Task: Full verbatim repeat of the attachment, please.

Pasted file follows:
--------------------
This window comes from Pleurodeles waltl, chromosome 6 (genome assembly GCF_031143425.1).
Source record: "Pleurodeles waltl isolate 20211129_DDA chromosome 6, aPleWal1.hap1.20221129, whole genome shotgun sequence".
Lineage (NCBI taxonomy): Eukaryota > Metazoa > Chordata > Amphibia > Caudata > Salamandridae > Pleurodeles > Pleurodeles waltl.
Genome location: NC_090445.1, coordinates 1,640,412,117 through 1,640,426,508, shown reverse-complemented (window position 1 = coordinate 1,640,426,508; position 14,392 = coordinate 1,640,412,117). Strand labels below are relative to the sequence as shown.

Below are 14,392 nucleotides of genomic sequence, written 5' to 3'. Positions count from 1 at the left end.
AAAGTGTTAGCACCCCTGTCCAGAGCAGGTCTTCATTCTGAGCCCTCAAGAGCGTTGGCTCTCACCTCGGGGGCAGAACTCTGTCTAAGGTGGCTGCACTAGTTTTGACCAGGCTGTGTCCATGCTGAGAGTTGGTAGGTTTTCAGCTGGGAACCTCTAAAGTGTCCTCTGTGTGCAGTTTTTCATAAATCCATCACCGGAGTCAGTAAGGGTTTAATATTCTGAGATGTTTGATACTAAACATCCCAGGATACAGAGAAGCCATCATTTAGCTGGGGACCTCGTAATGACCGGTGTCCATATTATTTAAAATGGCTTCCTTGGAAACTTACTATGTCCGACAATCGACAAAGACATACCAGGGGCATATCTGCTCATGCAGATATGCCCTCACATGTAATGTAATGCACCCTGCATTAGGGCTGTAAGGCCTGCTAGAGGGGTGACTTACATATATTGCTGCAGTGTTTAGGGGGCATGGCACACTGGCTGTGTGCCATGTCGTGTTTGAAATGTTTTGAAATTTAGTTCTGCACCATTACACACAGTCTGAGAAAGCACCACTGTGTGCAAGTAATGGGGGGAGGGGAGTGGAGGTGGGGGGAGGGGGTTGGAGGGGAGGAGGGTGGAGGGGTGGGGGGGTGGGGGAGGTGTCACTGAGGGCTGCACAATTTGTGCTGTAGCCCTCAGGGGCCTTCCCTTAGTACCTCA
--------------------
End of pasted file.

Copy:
This window comes from Pleurodeles waltl, chromosome 6 (genome assembly GCF_031143425.1).
Source record: "Pleurodeles waltl isolate 20211129_DDA chromosome 6, aPleWal1.hap1.20221129, whole genome shotgun sequence".
Lineage (NCBI taxonomy): Eukaryota > Metazoa > Chordata > Amphibia > Caudata > Salamandridae > Pleurodeles > Pleurodeles waltl.
Genome location: NC_090445.1, coordinates 1,640,412,117 through 1,640,426,508, shown reverse-complemented (window position 1 = coordinate 1,640,426,508; position 14,392 = coordinate 1,640,412,117). Strand labels below are relative to the sequence as shown.

Below are 14,392 nucleotides of genomic sequence, written 5' to 3'. Positions count from 1 at the left end.
AAAGTGTTAGCACCCCTGTCCAGAGCAGGTCTTCATTCTGAGCCCTCAAGAGCGTTGGCTCTCACCTCGGGGGCAGAACTCTGTCTAAGGTGGCTGCACTAGTTTTGACCAGGCTGTGTCCATGCTGAGAGTTGGTAGGTTTTCAGCTGGGAACCTCTAAAGTGTCCTCTGTGTGCAGTTTTTCATAAATCCATCACCGGAGTCAGTAAGGGTTTAATATTCTGAGATGTTTGATACTAAACATCCCAGGATACAGAGAAGCCATCATTTAGCTGGGGACCTCGTAATGACCGGTGTCCATATTATTTAAAATGGCTTCCTTGGAAACTTACTATGTCCGACAATCGACAAAGACATACCAGGGGCATATCTGCTCATGCAGATATGCCCTCACATGTAATGTAATGCACCCTGCATTAGGGCTGTAAGGCCTGCTAGAGGGGTGACTTACATATATTGCTGCAGTGTTTAGGGGGCATGGCACACTGGCTGTGTGCCATGTCGTGTTTGAAATGTTTTGAAATTTAGTTCTGCACCATTACACACAGTCTGAGAAAGCACCACTGTGTGCAAGTAATGGGGGGAGGGGAGTGGAGGTGGGGGGAGGGGGTTGGAGGGGAGGAGGGTGGAGGGGTGGGGGGGTGGGGGAGGTGTCACTGAGGGCTGCACAATTTGTGCTGTAGCCCTCAGGGGCCTTCCCTTAGTACCTCA